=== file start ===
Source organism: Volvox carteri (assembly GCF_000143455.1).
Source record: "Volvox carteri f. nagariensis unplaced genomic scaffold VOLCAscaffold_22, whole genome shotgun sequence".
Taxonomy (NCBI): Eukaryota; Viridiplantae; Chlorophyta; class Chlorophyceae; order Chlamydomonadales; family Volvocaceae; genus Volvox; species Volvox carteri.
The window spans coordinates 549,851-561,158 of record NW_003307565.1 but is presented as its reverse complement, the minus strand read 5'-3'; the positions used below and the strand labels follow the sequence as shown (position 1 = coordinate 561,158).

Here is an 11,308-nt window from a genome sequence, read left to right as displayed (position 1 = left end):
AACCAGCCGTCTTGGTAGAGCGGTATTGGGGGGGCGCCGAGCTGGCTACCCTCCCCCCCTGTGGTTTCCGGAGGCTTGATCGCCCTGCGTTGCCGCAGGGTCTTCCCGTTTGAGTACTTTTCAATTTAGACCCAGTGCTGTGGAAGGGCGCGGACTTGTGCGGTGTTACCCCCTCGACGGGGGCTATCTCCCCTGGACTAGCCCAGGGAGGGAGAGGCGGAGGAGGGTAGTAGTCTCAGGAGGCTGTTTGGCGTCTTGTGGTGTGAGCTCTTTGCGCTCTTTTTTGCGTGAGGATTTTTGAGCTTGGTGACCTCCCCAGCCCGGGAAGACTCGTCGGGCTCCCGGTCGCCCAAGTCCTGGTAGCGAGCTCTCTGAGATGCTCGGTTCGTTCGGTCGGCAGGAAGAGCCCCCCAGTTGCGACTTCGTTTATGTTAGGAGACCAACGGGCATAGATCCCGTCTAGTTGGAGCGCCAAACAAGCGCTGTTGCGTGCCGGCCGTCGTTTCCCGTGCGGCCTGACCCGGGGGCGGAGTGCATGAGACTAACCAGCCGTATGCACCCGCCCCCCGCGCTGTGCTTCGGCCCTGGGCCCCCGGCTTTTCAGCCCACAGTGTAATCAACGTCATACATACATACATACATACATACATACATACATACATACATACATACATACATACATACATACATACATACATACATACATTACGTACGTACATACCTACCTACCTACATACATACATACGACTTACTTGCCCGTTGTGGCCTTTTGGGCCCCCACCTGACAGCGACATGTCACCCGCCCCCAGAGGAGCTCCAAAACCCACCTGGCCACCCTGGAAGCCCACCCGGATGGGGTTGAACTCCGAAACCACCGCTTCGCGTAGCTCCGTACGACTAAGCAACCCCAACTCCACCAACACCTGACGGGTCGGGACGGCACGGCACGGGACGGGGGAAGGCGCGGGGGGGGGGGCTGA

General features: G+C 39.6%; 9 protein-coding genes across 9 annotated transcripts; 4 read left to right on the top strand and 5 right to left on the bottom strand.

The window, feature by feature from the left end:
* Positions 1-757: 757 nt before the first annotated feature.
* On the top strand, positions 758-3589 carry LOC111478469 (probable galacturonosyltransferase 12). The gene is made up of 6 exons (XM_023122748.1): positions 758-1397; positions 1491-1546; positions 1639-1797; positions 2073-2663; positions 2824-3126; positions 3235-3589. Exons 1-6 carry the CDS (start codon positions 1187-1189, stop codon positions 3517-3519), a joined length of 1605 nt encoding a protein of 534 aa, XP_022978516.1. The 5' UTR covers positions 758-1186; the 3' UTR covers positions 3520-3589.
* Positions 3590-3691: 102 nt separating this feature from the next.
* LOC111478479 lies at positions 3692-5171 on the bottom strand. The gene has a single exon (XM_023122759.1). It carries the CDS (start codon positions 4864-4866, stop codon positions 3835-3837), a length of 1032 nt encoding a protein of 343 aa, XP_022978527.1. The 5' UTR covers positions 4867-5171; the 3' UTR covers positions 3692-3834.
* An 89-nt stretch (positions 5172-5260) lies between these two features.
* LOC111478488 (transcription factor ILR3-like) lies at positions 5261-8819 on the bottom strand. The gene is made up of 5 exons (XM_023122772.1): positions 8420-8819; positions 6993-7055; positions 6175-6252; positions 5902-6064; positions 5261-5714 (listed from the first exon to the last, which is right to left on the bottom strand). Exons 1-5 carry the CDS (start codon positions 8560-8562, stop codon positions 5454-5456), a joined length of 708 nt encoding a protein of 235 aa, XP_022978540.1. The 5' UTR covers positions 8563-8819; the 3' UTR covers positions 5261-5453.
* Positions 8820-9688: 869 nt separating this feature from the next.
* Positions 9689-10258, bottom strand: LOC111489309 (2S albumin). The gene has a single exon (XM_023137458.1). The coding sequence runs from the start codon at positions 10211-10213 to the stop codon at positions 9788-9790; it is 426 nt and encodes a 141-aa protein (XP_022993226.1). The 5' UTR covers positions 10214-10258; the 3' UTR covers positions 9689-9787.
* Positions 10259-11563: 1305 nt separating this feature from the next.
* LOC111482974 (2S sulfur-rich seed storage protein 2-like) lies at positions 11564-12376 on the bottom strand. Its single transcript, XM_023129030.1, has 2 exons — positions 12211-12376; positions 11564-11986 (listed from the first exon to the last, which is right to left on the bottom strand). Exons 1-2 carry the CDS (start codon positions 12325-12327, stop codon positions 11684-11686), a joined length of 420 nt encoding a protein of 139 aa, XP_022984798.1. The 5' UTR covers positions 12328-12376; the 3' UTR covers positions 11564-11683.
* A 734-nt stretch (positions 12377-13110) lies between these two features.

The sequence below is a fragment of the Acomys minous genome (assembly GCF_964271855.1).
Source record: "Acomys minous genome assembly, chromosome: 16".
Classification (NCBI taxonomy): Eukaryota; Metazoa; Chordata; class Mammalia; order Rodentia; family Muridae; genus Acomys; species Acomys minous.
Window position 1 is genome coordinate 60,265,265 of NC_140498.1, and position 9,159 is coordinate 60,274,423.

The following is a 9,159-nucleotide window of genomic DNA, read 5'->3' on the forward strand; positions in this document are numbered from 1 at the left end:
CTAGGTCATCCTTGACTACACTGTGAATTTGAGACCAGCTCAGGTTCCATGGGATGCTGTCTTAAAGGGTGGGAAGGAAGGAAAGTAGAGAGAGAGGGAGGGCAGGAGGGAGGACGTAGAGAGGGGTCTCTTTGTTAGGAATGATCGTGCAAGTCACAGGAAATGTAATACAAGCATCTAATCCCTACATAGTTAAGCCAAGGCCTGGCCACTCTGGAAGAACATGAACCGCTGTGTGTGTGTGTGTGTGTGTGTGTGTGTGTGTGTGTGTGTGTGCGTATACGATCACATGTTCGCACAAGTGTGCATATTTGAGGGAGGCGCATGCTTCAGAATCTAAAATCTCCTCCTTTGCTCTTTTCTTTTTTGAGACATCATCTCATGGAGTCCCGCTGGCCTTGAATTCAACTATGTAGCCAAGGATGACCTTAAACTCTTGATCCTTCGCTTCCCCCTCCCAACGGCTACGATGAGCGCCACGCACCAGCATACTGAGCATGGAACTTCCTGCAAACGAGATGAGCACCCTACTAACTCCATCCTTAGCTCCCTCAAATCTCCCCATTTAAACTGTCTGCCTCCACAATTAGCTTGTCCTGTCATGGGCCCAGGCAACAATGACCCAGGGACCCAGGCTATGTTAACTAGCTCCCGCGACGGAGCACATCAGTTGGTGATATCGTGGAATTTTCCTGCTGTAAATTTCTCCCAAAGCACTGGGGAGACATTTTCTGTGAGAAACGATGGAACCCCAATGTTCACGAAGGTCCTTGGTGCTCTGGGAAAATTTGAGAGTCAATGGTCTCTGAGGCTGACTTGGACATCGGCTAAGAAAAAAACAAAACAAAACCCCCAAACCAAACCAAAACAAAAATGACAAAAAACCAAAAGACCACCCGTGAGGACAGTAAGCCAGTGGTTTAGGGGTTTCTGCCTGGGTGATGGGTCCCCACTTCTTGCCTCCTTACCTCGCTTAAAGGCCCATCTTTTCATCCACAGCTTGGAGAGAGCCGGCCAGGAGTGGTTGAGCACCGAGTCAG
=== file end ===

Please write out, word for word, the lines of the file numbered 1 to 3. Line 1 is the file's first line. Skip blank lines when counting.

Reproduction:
Source organism: Volvox carteri (assembly GCF_000143455.1).
Source record: "Volvox carteri f. nagariensis unplaced genomic scaffold VOLCAscaffold_22, whole genome shotgun sequence".
Taxonomy (NCBI): Eukaryota; Viridiplantae; Chlorophyta; class Chlorophyceae; order Chlamydomonadales; family Volvocaceae; genus Volvox; species Volvox carteri.